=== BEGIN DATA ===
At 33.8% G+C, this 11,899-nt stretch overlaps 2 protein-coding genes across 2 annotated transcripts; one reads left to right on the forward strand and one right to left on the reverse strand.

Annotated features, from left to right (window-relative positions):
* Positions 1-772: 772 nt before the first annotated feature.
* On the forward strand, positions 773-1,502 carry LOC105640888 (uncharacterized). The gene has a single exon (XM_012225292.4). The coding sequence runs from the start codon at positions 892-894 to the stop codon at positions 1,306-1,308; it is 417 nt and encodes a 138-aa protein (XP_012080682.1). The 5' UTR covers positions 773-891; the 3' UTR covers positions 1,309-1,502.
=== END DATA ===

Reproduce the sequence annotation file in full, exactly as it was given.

At 33.8% G+C, this 11,899-nt stretch overlaps 2 protein-coding genes across 2 annotated transcripts; one reads left to right on the forward strand and one right to left on the reverse strand.

Annotated features, from left to right (window-relative positions):
* Positions 1-772: 772 nt before the first annotated feature.
* On the forward strand, positions 773-1,502 carry LOC105640888 (uncharacterized). The gene has a single exon (XM_012225292.4). The coding sequence runs from the start codon at positions 892-894 to the stop codon at positions 1,306-1,308; it is 417 nt and encodes a 138-aa protein (XP_012080682.1). The 5' UTR covers positions 773-891; the 3' UTR covers positions 1,309-1,502.